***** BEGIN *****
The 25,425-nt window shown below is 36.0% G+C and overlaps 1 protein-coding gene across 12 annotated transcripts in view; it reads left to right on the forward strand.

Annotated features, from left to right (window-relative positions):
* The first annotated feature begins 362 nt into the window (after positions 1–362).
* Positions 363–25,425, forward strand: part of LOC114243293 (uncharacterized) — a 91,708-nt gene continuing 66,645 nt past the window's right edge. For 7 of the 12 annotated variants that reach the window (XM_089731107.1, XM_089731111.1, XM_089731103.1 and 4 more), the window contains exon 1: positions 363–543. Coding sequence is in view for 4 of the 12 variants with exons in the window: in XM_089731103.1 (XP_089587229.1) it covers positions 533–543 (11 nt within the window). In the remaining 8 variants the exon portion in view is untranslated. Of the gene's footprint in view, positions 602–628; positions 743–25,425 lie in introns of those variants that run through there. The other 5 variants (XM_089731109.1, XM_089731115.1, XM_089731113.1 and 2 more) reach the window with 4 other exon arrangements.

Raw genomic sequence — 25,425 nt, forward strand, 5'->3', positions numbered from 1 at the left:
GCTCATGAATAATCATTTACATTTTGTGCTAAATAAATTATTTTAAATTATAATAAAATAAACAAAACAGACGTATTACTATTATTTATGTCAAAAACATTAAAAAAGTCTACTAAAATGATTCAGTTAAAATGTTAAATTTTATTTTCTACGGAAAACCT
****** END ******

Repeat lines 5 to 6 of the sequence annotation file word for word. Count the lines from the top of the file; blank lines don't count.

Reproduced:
Raw genomic sequence — 25,425 nt, forward strand, 5'->3', positions numbered from 1 at the left:
GCTCATGAATAATCATTTACATTTTGTGCTAAATAAATTATTTTAAATTATAATAAAATAAACAAAACAGACGTATTACTATTATTTATGTCAAAAACATTAAAAAAGTCTACTAAAATGATTCAGTTAAAATGTTAAATTTTATTTTCTACGGAAAACCT